Everyone's been saying it lately, '100GB is the new 20GB.' Forza Motorsport 7, a game coming out October 3 that is allegedly about driving cars and not just looking at them, took half a day to download. Finally, after reluctantly agreeing to install the Windows 10 Creators Update, I've had enough time to admire some cars. They're quite worthy of admiration, too, because Forza looks great and performs extremely well so far. But when it comes to driving them from point A to point B or in loops, quickly, I can't elaborate too much just yet.
What I can say is that Forza Motorsport 7 plays a lot like Forza Motorsport 6, which is to say it's very good. As a more straightlaced racing simulation than its goofier open world sibling Forza Horizon 3, Motorsport 7 is about supporting the ultimate car lover's fantasy. Except for the limo drift bowling, I suppose.
That isn't to say Forza is strictly meant for the super-enthusiast iRacing crowd with scary racing chairs that vibrate and whir. 'Realism' in Motorsport 7 can support any level of enthusiasm, from driving pretty cars around pretty tracks (with virtual training wheels that no one has to know about) to an experience aimed at mirroring true driving conditions (though a $6,000 wheel controller and cerberus monitor setup is a bit more difficult to hide). All that's required is enjoying four-wheeled metal cages and harboring no shame.
There are some welcome additions this time around, though it'll all be new for dedicated PC folk. First up is the addition of driver customization. You'll choose a eerie, faceless human from the start and unlock outfits for them as you progress. It's no game-changer, but a nice layer of expression. This does ruin my post-apocalypse car world headcanon though.
Also new is "dynamic weather," one of those bullet point buzzwords that actually makes a big difference in a driving sim. If it's raining at the start, it might ebb in and out, or the clouds might crack open and give way to bright sun on lap three, meaning that how your car handles on the road will change throughout the race. I've yet to spend enough time in events with dynamic weather to really assess it, but I hope it means I have to stay as aware of my position as I am of puddle distribution and how it effects my handling. In the meantime, it's at least a cool visual showpiece.
And, obviously, Forza is a good-looking game overall. We'd be surprised if it wasn't, but due to Forza Horizon 3's performance problems, including an occasional hitch that still plagues it today, Motorsport 7 has a lot to prove. So far so good. The machine I’ve tested it on is a few years old, sporting an AMD Radeon R9 Nano, an Intel Core i5-4690K, and 16GB of RAM, but I've been able to run Forza 7 with everything cranked up at 1920x1080. We'll have a more in-depth performance analysis coming soon from our benchmarking master Jarred, but early impressions indicate low-spec machines aren't locked out. I'll hold judgement for beefier rigs and enthusiasts hoping to hit 4K with a high framerate, though things are looking up.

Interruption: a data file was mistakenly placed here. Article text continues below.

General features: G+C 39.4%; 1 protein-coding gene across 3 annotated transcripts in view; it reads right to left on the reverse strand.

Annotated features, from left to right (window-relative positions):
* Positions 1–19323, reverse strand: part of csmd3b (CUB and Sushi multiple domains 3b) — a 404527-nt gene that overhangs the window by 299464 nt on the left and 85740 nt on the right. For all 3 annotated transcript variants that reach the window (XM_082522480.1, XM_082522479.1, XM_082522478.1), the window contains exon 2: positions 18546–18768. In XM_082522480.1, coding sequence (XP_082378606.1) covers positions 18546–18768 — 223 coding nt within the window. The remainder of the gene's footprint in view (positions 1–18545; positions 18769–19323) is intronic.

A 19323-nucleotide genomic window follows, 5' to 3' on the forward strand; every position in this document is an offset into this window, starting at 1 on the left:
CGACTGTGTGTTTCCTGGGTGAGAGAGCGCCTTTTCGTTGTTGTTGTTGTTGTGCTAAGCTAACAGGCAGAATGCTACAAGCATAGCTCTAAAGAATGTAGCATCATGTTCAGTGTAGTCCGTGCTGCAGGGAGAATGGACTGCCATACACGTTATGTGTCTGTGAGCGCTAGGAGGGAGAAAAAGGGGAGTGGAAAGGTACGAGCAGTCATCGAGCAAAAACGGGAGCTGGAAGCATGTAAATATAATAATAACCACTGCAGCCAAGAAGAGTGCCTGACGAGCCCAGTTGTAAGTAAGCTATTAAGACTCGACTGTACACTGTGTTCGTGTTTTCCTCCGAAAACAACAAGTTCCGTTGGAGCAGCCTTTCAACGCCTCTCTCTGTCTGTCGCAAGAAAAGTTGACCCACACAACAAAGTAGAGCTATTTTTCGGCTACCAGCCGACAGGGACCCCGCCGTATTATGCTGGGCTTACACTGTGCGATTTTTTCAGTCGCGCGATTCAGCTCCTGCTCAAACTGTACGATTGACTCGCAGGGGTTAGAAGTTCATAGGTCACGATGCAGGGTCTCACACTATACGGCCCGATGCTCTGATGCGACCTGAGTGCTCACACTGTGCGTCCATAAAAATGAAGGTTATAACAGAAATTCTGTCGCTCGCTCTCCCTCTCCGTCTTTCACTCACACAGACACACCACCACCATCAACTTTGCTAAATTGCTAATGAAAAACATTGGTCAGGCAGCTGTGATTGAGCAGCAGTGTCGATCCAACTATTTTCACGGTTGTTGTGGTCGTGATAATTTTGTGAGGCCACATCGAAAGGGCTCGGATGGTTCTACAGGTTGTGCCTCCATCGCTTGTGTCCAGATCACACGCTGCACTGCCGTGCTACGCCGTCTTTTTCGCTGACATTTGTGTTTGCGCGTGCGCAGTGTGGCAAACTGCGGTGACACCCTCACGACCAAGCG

It's gorgeous and plays well, but I'm a tad worried about Forza 7's progression systems. Completing events still earns you credits and you can still spend them on cars directly, but there are also Prize Crates that dole out everything from cars to driver outfits. Word has it that these crates will not be purchasable with real money—and I haven't found any way to do so—though it raises flags for the loot box cynic in me. It's similar to the Wheel Spin reward system from Horizon 2, except you're spending credits you could be spending on cars, and I worry that too much focus on randomized rewards will detach meaning from significant milestones.
Crates also reward mods, which are returning from Forza 6. Mods are consumable cards that place modifiers on a chosen race. Some force you to remove the training wheels, racing with real damage enabled or no guiding track. I like that they're focused on encouraging new players to get better and take risks, but as the main drop in prize crates, they're not an exciting reward and I can imagine experienced players will quickly get tired of them.
The progression systems and economy may turn out totally fine, and again the only currency is in-game credits, at least as of now—the hair on my neck just bristles when I see cards and loot crates and consumables. As long as I can drive cars at the difficulty of my choosing and earn a steady drip of new ones through natural play, I’ll give Forza 7 the green light. I still have a lot of driving in circles to do before then, so look for our final review early next week.